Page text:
FACES OF THE BOOM: Woman cooks up delivery service for people with the munchies
WILLISTON, N.D. - A new Williston resident who moved to North Dakota after the hair salons she owned in Chicago closed is getting ready for her new business venture to take off.
Kelli Cook, a 40-year-old mother of two, recently launched Munchies Food Taxi, a restaurant delivery service that aims to fill a void in Williston.
Cook has three locally owned restaurants participating and is seeking more delivery drivers while she builds agreements with larger chain restaurants.
"I want to be ready for when it goes berserk," said Cook, who does much of the delivery driving herself.
Cook first heard about North Dakota's oil boom on a TV news show that aired as she was thinking about what job options she'd have in Chicago. The downturned economy forced her to close the salons she owned for 15 years.
"I thought, 'Oh my god, there has to be a million men there. I can cut hair,' " Cook recalled.
She moved to Williston a little over two years ago after doing some research and learning there was a demand for hair stylists in the growing area.
Cook started out cutting men's hair in a barber shop of a crew camp that houses oilfield workers. But the men were so tired after their long shifts that they'd often cancel, and most wanted buzz cuts or a trim above the ears.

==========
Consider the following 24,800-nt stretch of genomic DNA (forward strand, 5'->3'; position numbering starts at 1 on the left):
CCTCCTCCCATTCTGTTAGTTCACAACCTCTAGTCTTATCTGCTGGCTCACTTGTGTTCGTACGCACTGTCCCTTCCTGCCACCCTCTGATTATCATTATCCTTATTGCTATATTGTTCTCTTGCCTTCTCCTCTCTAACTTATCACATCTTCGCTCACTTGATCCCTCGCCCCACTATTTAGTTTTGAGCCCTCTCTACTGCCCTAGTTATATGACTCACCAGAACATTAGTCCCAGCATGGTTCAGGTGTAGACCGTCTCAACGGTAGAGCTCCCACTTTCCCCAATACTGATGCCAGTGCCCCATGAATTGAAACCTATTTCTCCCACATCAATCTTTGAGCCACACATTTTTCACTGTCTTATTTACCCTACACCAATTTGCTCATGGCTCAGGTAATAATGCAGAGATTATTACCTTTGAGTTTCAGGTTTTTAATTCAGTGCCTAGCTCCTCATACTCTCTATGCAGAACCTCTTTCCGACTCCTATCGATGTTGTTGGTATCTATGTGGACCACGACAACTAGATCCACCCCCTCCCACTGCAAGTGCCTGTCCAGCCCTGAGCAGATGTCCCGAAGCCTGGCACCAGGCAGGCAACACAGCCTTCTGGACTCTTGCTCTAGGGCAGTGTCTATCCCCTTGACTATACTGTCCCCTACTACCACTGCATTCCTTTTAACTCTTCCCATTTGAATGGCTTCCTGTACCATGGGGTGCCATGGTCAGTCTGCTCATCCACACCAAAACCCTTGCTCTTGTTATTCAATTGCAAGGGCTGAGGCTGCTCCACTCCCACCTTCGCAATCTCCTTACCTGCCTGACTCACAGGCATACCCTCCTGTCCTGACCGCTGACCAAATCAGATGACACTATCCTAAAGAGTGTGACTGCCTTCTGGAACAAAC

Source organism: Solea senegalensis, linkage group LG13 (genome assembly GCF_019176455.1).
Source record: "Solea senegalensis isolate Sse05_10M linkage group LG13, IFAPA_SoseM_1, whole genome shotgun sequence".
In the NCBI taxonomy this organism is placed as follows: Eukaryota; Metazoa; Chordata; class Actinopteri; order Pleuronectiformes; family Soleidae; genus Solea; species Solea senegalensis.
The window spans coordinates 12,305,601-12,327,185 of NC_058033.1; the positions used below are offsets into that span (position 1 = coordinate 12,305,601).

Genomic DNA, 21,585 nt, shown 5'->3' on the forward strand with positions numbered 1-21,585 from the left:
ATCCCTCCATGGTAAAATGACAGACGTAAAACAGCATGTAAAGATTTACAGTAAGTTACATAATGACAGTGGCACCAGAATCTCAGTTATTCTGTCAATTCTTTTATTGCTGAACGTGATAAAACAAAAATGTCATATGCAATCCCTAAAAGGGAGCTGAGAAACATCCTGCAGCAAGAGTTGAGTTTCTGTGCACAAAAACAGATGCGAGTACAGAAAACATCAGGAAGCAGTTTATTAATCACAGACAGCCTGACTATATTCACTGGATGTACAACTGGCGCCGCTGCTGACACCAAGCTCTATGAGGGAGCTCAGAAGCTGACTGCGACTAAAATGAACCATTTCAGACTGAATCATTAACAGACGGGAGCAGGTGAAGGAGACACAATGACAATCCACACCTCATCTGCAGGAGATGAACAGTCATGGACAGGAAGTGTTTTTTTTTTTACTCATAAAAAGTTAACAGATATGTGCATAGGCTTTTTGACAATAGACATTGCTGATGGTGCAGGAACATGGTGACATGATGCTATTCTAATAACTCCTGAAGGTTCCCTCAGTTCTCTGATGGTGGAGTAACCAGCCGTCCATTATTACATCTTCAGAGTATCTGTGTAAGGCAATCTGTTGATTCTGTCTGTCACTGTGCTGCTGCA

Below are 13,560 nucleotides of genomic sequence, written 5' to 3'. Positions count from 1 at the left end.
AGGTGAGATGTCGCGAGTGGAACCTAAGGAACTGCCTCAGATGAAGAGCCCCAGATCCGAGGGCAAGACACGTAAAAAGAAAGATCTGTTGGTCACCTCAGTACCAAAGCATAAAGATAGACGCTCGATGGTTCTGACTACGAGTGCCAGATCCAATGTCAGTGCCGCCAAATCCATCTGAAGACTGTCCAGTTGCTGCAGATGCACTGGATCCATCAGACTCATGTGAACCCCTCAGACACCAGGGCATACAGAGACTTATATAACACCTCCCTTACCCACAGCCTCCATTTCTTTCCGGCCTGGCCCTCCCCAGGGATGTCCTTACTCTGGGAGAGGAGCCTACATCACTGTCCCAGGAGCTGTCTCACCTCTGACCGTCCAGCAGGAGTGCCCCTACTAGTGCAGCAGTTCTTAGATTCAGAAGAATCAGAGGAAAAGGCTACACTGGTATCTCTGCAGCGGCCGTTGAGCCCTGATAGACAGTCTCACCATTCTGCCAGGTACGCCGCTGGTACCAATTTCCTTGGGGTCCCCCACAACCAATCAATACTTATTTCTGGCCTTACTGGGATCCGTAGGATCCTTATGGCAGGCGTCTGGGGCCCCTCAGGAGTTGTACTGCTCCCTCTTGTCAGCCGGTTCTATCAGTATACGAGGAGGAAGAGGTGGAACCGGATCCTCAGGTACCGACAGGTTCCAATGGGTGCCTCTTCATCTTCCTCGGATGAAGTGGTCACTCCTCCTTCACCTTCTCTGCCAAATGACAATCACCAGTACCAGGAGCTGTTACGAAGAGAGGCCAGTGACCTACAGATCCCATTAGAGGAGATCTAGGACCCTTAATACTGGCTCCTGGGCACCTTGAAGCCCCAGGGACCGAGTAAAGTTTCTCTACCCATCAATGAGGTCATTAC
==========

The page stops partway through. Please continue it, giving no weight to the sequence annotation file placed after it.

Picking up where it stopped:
"I like to create masterpieces and you can't do that on a man," Cook said.
Cook still considers hair a passion and sells hair extensions on the side, but she decided to use the skills she gained as a business owner and go in a new direction.
"God directed my path differently," Cook said.
She got the idea for a food taxi business one cold winter evening when she was craving restaurant food but didn't want to leave the house. Cook recalled that Chicago had restaurant delivery services and thought Williston could support a similar business.
"I had a feeling it would hit Williston like a brick," Cook said.
Munchies Food Taxi has been operating for about three weeks, and word of mouth and social media advertising have Cook and her delivery drivers hopping.
She has four chain restaurants that are interested in having Munchies deliver, but the businesses are already so busy that they're still figuring out how they would handle the additional volume. Customers have told Cook that once she adds more restaurants, she's going to be flooded with orders.
"That's when I'm going to get my gym shoes on and get ready," Cook said.
Cook said her family was worried about her moving to Williston, primarily concerned about how a black woman would be received in predominantly white rural North Dakota. But Cook said she has felt welcomed in Williston and experienced more incidents of racism in Chicago.
Cook, who has a son in elementary school and a daughter in high school, said she expects to stay in North Dakota and expand the business. She plans to expand to Minot and Dickinson and will consider franchise opportunities.
Even as the business grows, Cook said she wants to continue doing a lot of the deliveries and building a rapport with customers.
"People are really appreciative of the service," Cook said. "The looks on their faces are just like 'thank you.' "
The business can be found at www.munchiesfoodtaxi.com.
Dalrymple is a Forum New Service reporter stationed in the Oil Patch. She can be reached at firstname.lastname@example.org or (701) 580-6890.